Tomas Satoransky was roughly 92 feet from the basket when Marcus Smart sidled up alongside. Team USA was already up double digits late in the first half of Sunday’s FIBA opener but Smart wasn’t about to let anything come easy for Satoransky, the only NBA player on the Czech Republic’s roster, and thus began their tango.
Smart stared straight through a would-be screener trying to create space as Satoransky tried to dribble up the floor. Smart crouched into a defensive stance at the midcourt stripe and Satoransky gave the ball up quickly, only to receive it back on a handoff.
Smart immediately pursued then blanketed Satoranksy as he tried to maneuver right, then left, then right again. A screener came from the left wing with hopes of un-Velcro-ing the two players and Smart tried to step over a protruding leg only to be whistled for a phantom foul.
Unfazed, Smart clapped emphatically after the sequence. Team USA coach Gregg Popovich pleaded for his player. Then Smart quickly reattached himself to Satoransky’s hip before play resumed.
The sequence was a small glimpse into why Smart is on Team USA this summer. A late invite after all the big-name stars bailed, Smart missed much of training camp with a calf injury and still made enough of an impression in limited time to make the final 12-man roster. Now he’s setting the defensive tone in a tournament that typically favors offense.
Smart is a luxury for Popovich. The type of player he can deploy for the final play of overtime against Turkey and watch Smart confidently switch onto 6-foot-10 big man Ersan Ilyasova and pester him on a last-gasp 3-point attempt that would have won the game. Ilyasova used his height to get a decent shot up over Smart but it clanged harmlessly off the side rim.
That Smart is bringing the sort of First-Team All-Defense intensity to a summer exhibition should come as no surprise. He does not know how to downshift on the defensive end. And an entire world of hoopers are being introduced to his familiar brand of in-your-jersey defense.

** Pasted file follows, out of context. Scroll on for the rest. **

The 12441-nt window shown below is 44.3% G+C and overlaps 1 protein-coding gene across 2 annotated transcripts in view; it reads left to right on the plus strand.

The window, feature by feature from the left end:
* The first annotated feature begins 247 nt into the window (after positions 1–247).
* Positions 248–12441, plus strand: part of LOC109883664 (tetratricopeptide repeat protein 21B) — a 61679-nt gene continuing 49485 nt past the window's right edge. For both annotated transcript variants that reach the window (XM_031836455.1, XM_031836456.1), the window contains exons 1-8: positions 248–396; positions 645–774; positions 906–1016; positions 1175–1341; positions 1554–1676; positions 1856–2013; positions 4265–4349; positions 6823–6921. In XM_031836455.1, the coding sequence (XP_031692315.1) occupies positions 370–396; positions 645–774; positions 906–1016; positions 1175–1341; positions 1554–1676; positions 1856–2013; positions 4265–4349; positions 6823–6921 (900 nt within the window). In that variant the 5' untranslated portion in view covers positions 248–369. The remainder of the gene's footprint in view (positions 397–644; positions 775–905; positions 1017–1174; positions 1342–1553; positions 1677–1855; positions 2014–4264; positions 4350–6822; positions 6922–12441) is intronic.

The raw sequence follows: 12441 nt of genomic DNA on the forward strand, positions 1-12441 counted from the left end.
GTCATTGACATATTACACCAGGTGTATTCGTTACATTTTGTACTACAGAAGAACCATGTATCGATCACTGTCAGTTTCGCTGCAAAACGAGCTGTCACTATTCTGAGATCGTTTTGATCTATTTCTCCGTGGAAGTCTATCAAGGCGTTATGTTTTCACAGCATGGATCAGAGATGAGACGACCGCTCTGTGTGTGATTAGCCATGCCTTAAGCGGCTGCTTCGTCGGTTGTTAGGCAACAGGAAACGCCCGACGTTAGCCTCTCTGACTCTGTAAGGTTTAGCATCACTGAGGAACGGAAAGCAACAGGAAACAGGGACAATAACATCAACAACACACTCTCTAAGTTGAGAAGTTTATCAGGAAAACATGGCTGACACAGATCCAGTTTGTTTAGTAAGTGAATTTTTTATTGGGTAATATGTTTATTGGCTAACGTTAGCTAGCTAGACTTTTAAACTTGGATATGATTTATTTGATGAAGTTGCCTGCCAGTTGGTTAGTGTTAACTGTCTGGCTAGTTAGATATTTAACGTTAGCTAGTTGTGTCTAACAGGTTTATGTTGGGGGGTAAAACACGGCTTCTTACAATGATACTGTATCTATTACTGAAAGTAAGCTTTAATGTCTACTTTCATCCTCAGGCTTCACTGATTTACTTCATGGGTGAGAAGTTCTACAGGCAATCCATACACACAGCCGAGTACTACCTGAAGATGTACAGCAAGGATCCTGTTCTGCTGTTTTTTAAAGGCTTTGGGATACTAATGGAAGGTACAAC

Given that Team USA lacks the top-tier offensive firepower it typically possesses, Smart is all the more valuable in this tournament. He logged nearly 21 minutes of floor time in Sunday’s win as the Americans limited Czech Republic to 67 points on 40.6 percent shooting. Smart played only 11 minutes against Turkey but got deployed multiple times in key late-game situations when USA needed a defensive look.
While so much of the focus on Team Shamrock — Boston’s quartet that comprises a third of Team USA’s roster — understandably falls on younger players like Jayson Tatum and Jaylen Brown, and even incoming All-Star Kemba Walker, this is a particularly valuable experience for Smart, especially since he’s being tasked with injecting a defensive DNA into his team.
Smart will be asked to do the same next season in Boston, maybe even more so than in any recent year. The Celtics lost three above-average defenders with the relocations of Al Horford, Aron Baynes, and Terry Rozier. They lost defensive versatility with the departure of Marcus Morris.